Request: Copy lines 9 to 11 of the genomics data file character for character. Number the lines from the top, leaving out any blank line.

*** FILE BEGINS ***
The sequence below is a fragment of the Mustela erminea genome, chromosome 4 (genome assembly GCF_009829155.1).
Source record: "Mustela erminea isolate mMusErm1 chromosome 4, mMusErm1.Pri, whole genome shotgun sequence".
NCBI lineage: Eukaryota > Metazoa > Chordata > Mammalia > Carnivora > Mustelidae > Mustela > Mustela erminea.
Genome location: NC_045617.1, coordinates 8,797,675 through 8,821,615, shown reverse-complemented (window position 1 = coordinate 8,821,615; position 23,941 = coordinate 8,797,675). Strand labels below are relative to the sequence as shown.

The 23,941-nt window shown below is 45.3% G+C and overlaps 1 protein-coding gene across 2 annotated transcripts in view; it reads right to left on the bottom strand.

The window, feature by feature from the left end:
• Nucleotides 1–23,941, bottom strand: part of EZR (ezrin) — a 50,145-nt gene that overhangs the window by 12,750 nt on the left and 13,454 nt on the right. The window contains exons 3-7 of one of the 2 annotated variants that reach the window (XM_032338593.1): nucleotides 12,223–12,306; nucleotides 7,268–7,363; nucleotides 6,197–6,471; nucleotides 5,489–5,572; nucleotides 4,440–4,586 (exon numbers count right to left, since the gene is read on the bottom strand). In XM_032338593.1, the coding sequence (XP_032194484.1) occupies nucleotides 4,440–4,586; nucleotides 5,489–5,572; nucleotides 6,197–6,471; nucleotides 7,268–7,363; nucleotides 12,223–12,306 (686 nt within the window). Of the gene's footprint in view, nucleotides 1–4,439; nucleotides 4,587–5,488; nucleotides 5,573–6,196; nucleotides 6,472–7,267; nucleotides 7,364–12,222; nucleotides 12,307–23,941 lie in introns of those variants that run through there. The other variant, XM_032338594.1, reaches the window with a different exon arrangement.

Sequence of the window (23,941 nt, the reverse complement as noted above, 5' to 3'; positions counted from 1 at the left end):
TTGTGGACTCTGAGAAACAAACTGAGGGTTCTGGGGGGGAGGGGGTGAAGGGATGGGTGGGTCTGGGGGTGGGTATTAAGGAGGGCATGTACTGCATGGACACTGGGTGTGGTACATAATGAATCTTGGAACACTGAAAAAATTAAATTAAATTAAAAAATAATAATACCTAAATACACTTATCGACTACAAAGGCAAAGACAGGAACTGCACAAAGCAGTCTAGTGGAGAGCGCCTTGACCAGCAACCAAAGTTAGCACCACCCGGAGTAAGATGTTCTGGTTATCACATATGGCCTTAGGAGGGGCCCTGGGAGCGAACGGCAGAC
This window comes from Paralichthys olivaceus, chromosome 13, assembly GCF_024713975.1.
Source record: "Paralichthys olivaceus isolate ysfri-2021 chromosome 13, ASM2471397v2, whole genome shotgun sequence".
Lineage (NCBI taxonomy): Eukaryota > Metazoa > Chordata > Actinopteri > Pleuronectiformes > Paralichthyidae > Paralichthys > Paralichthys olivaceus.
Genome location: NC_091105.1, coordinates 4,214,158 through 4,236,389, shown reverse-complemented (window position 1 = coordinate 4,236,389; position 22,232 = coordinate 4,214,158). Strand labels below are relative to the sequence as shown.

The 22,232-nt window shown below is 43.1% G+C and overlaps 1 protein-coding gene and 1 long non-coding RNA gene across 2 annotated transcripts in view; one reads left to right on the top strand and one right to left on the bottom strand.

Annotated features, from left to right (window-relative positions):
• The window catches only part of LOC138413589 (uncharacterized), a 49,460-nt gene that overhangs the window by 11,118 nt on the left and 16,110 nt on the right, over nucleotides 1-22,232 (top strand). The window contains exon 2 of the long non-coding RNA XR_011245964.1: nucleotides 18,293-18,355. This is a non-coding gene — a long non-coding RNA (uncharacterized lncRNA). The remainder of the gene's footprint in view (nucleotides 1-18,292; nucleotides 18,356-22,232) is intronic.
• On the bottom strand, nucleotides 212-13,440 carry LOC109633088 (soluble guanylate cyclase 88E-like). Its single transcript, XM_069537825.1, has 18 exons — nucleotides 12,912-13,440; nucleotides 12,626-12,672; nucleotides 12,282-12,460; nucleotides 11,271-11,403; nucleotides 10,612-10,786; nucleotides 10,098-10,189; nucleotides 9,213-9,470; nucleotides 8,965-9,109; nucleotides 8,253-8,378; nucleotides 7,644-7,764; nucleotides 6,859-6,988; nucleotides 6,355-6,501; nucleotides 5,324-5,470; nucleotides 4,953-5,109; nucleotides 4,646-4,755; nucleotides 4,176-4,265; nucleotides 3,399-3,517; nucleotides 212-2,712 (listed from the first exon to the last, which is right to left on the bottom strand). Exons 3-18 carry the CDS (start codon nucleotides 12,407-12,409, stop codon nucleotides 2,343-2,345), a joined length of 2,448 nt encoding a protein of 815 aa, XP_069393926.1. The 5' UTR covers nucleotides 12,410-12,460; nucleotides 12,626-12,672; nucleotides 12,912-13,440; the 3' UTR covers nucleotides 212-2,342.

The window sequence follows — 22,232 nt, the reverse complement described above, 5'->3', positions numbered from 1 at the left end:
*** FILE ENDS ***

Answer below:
TTGTGGACTCTGAGAAACAAACTGAGGGTTCTGGGGGGGAGGGGGTGAAGGGATGGGTGGGTCTGGGGGTGGGTATTAAGGAGGGCATGTACTGCATGGACACTGGGTGTGGTACATAATGAATCTTGGAACACTGAAAAAATTAAATTAAATTAAAAAATAATAATACCTAAATACACTTATCGACTACAAAGGCAAAGACAGGAACTGCACAAAGCAGTCTAGTGGAGAGCGCCTTGACCAGCAACCAAAGTTAGCACCACCCGGAGTAAGATGTTCTGGTTATCACATATGGCCTTAGGAGGGGCCCTGGGAGCGAACGGCAGAC
This window comes from Paralichthys olivaceus, chromosome 13, assembly GCF_024713975.1.
Source record: "Paralichthys olivaceus isolate ysfri-2021 chromosome 13, ASM2471397v2, whole genome shotgun sequence".